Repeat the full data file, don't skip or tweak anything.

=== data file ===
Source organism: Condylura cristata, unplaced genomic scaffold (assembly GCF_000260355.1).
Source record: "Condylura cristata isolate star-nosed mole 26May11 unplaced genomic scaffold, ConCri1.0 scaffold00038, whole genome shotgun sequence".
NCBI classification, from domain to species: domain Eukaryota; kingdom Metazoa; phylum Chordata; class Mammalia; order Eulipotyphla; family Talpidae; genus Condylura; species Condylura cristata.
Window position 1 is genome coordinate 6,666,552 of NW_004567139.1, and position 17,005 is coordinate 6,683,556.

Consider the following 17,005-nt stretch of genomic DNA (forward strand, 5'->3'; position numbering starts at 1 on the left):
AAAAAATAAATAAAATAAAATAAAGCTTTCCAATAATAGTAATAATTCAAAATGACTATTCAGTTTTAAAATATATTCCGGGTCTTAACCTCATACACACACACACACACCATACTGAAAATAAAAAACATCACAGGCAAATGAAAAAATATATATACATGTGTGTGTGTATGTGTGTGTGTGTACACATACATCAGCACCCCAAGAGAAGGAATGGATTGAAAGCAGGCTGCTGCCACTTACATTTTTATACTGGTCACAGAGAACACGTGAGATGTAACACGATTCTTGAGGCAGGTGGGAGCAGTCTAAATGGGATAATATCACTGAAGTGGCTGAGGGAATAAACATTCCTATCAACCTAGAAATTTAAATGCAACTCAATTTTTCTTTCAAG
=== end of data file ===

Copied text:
Source organism: Condylura cristata, unplaced genomic scaffold (assembly GCF_000260355.1).
Source record: "Condylura cristata isolate star-nosed mole 26May11 unplaced genomic scaffold, ConCri1.0 scaffold00038, whole genome shotgun sequence".
NCBI classification, from domain to species: domain Eukaryota; kingdom Metazoa; phylum Chordata; class Mammalia; order Eulipotyphla; family Talpidae; genus Condylura; species Condylura cristata.
Window position 1 is genome coordinate 6,666,552 of NW_004567139.1, and position 17,005 is coordinate 6,683,556.

Consider the following 17,005-nt stretch of genomic DNA (forward strand, 5'->3'; position numbering starts at 1 on the left):
AAAAAATAAATAAAATAAAATAAAGCTTTCCAATAATAGTAATAATTCAAAATGACTATTCAGTTTTAAAATATATTCCGGGTCTTAACCTCATACACACACACACACACCATACTGAAAATAAAAAACATCACAGGCAAATGAAAAAATATATATACATGTGTGTGTGTATGTGTGTGTGTGTACACATACATCAGCACCCCAAGAGAAGGAATGGATTGAAAGCAGGCTGCTGCCACTTACATTTTTATACTGGTCACAGAGAACACGTGAGATGTAACACGATTCTTGAGGCAGGTGGGAGCAGTCTAAATGGGATAATATCACTGAAGTGGCTGAGGGAATAAACATTCCTATCAACCTAGAAATTTAAATGCAACTCAATTTTTCTTTCAAG